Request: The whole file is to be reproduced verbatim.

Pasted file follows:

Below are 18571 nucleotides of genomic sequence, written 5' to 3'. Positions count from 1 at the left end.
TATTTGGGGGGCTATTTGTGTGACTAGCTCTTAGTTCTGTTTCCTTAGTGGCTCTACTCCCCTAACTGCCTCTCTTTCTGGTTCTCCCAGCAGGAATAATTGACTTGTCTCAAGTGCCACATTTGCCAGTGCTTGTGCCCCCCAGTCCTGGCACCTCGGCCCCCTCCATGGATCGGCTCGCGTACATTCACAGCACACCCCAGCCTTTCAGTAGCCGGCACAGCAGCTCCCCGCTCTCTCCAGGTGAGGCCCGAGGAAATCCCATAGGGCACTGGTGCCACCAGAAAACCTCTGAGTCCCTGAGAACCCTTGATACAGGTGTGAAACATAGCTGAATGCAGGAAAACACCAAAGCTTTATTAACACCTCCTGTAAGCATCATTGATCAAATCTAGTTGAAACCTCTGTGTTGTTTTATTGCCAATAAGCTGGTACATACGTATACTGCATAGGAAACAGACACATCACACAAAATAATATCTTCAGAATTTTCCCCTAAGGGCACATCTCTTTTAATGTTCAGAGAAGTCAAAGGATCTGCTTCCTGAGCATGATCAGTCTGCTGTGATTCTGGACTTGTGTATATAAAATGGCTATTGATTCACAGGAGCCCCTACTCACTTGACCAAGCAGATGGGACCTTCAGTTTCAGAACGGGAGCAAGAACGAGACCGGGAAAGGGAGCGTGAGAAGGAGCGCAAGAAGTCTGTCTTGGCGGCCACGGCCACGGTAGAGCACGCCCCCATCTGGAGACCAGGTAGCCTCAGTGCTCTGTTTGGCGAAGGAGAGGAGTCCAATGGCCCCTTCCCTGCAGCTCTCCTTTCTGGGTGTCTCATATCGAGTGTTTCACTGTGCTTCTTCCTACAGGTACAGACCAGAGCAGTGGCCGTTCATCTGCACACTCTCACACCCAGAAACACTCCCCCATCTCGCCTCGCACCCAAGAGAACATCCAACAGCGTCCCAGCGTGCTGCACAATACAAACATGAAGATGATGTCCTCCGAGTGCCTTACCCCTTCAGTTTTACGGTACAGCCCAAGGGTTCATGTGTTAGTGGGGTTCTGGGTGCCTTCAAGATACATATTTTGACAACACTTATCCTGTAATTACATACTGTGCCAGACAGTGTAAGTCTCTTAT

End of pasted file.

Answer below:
Below are 18571 nucleotides of genomic sequence, written 5' to 3'. Positions count from 1 at the left end.
TATTTGGGGGGCTATTTGTGTGACTAGCTCTTAGTTCTGTTTCCTTAGTGGCTCTACTCCCCTAACTGCCTCTCTTTCTGGTTCTCCCAGCAGGAATAATTGACTTGTCTCAAGTGCCACATTTGCCAGTGCTTGTGCCCCCCAGTCCTGGCACCTCGGCCCCCTCCATGGATCGGCTCGCGTACATTCACAGCACACCCCAGCCTTTCAGTAGCCGGCACAGCAGCTCCCCGCTCTCTCCAGGTGAGGCCCGAGGAAATCCCATAGGGCACTGGTGCCACCAGAAAACCTCTGAGTCCCTGAGAACCCTTGATACAGGTGTGAAACATAGCTGAATGCAGGAAAACACCAAAGCTTTATTAACACCTCCTGTAAGCATCATTGATCAAATCTAGTTGAAACCTCTGTGTTGTTTTATTGCCAATAAGCTGGTACATACGTATACTGCATAGGAAACAGACACATCACACAAAATAATATCTTCAGAATTTTCCCCTAAGGGCACATCTCTTTTAATGTTCAGAGAAGTCAAAGGATCTGCTTCCTGAGCATGATCAGTCTGCTGTGATTCTGGACTTGTGTATATAAAATGGCTATTGATTCACAGGAGCCCCTACTCACTTGACCAAGCAGATGGGACCTTCAGTTTCAGAACGGGAGCAAGAACGAGACCGGGAAAGGGAGCGTGAGAAGGAGCGCAAGAAGTCTGTCTTGGCGGCCACGGCCACGGTAGAGCACGCCCCCATCTGGAGACCAGGTAGCCTCAGTGCTCTGTTTGGCGAAGGAGAGGAGTCCAATGGCCCCTTCCCTGCAGCTCTCCTTTCTGGGTGTCTCATATCGAGTGTTTCACTGTGCTTCTTCCTACAGGTACAGACCAGAGCAGTGGCCGTTCATCTGCACACTCTCACACCCAGAAACACTCCCCCATCTCGCCTCGCACCCAAGAGAACATCCAACAGCGTCCCAGCGTGCTGCACAATACAAACATGAAGATGATGTCCTCCGAGTGCCTTACCCCTTCAGTTTTACGGTACAGCCCAAGGGTTCATGTGTTAGTGGGGTTCTGGGTGCCTTCAAGATACATATTTTGACAACACTTATCCTGTAATTACATACTGTGCCAGACAGTGTAAGTCTCTTAT